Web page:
Thyroid Anatomy  
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Anatomy
T3, T4 Synthesis

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Biopsy
Thyroid Scan

Disease

Hyperthyroidism
Hypothyroidism
Thyroid Cancer
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Treatment

 

 Anatomy of the Thyroid

General

The thyroid gland is a highly vascularized organ located anteriorly in the neck, deep to the platysma, sternothyroid and sternohyoid muscles, and extending from the 5th cervical  (C5) to the 1st thoracic (T1) vertebrae.  The gland consists of two lobes (left and right) connected by a thin, median isthmus overlying the 2nd to 4th tracheal rings, typically forming an "H" or "U" shape.  Occasionally the isthmus is absent and the thyroid exists as two distinct lobes.  Embryologically, the thyroid gland develops as a thickening in the pharyngeal floor that elongates inferiorly as the thyroglossal duct, dividing into two lobes as it descends through the neck

Beneath the visceral layer of the pretracheal, deep cervical fascia, the thyroid gland is surrounded by a true inner capsule, which is thin and adheres closely to the gland.  The capsule sends projections into the thyroid forming septae and dividing it into lobes and lobules.  Dense connective tissue attachments secure the capsule of the thyroid to both the cricoid cartilage and the superior tracheal rings.

The lobules of the gland are composed of follicles, the structural unit of the thyroid.  Each follicle is lined by a simple layer of epithelium surrounding a colloid-filled core.  This colloid contains iodothyroglobulin, the precursor to thyroid hormones.

Thyroid Hormone Synthesis

Blood Supply and Nerves

Because the thyroid gland is a hormone secreting organ, it is highly vascularized.  It receives its blood supply from the superior and inferior thyroid arteries.  These arteries lie between the fibrous capsule and the pretracheal layer of deep cervical fascia.

The superior thyroid artery is the first branch of the external carotid artery and supplies the top half of the thyroid gland.  It divides into anterior and posterior branches supplying respective sides of the thyroid.  On the anterior side, the right and left branches anastomose with each other.  On the posterior side, the right and left branches anastomose with their respective inferior thyroid arteries. 

The inferior thyroid artery supplies the lower half of the thyroid and is the major branch of the thyrocervical trunk, which comes off the subclavian artery.  It too divides into several branches, supplying the inferior portion of the thyroid and anastomosing posteriorly with the superior thyroid branches.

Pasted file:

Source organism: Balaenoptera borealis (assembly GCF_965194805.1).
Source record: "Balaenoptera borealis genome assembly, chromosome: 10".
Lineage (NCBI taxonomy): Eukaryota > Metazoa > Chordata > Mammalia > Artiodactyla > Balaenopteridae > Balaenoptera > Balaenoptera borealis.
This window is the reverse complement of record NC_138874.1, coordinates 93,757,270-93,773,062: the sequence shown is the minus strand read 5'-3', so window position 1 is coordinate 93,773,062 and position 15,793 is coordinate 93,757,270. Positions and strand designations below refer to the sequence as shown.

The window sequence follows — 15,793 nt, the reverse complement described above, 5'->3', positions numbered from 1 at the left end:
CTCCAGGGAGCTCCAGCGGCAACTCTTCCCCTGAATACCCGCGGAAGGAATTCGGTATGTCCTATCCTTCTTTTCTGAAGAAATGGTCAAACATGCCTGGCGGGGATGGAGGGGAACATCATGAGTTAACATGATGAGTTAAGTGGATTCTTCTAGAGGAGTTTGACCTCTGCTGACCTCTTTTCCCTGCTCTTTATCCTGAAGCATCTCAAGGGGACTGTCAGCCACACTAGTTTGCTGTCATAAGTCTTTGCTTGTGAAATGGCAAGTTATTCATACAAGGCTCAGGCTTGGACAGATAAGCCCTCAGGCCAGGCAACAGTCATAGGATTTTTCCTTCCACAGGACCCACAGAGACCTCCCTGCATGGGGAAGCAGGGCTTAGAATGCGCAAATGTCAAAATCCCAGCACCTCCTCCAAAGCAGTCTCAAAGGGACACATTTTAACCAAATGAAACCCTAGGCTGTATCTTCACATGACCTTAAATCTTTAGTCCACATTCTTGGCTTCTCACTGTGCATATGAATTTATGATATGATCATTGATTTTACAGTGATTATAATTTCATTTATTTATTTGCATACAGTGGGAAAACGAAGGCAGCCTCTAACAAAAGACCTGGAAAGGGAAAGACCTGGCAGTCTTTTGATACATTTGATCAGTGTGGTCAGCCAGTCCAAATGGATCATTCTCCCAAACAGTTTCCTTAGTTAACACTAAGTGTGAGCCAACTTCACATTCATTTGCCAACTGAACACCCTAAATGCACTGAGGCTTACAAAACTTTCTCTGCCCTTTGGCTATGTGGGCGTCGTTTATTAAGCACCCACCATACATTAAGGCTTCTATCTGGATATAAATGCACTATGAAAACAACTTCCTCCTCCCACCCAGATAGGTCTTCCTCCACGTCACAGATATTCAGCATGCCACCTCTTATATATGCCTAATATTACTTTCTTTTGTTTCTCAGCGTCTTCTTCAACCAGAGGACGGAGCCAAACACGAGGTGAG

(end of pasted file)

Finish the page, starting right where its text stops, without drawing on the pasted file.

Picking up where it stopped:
There are three main veins that drain the venous plexus on the anterior surface of the thyroid.  They include the superior, middle, and inferior thyroid veins, and each drains its respective portion of the thyroid.  The superior and middle thyroid veins drain into the internal jugular veins, whereas the inferior thyroid vein drains into the brachiocephalic veins, behind the manubrium of the sternum.

Lymphatic drainage of the thyroid gland is quite extensive and flows multidirectionally.  Immediate drainage flows first to the periglandular nodes, then to the prelaryngeal (Delphian), pretracheal, and paratracheal nodes along the recurrent laryngeal nerve, and then to mediastinal lymph nodes.

The principal innervation of the thyroid gland is derived from the superior, middle, and inferior cervical sympathetic ganglia of the autonomic nervous system and parasympathetic fibers from the vagus nerves.  These nerves reach the thyroid gland by coursing with the blood vessels (superior and inferior thyroid periarterial plexuses).

Arteries Superior and inferior thyroid arteries
Veins Superior, middle, and inferior thyroid veins
Lymphatics Periglandular, prelaryngeal, pretracheal, and paratracheal lymph nodes
Nerves Sympathetic: Superior, middle, and inferior sympathetic ganglia
Parasympathetic:  Vagus nerves

Dissection Considerations

Cephalad to the superior pole of the thyroid gland, the external branch of the superior laryngeal nerve runs alongside the superior thyroid artery before turning medially to supply the cricothyroid muscle. High ligation of the superior thyroid artery during thyroidectomy places this nerve at risk of inadvertent injury, which would produce dysphonia by altering pitch regulation.

The cricothyroid artery is a potentially bothersome branch of the superior thyroid artery, which runs cephalad to the upper pole of the thyroid gland and runs toward the midline on the cricothyroid ligament. This vessel can be lacerated during emergent cricothyroidotomy.

The inferior thyroid artery is closely associated with the recurrent laryngeal nerve.  This nerve can be found after it emerges from the superior thoracic outlet, in a triangle bounded laterally by the common carotid artery, medially by the trachea, and superiorly by the thyroid lobe.  The relationship of the recurrent laryngeal nerve and the inferior thyroid artery is highly variable in that the nerve can lie deep to the artery, superficial to the artery, or between the branches of the artery, and be different on either side of the neck.  Consideration of this nerve and its branches must be given during dissection and thyroidectomy.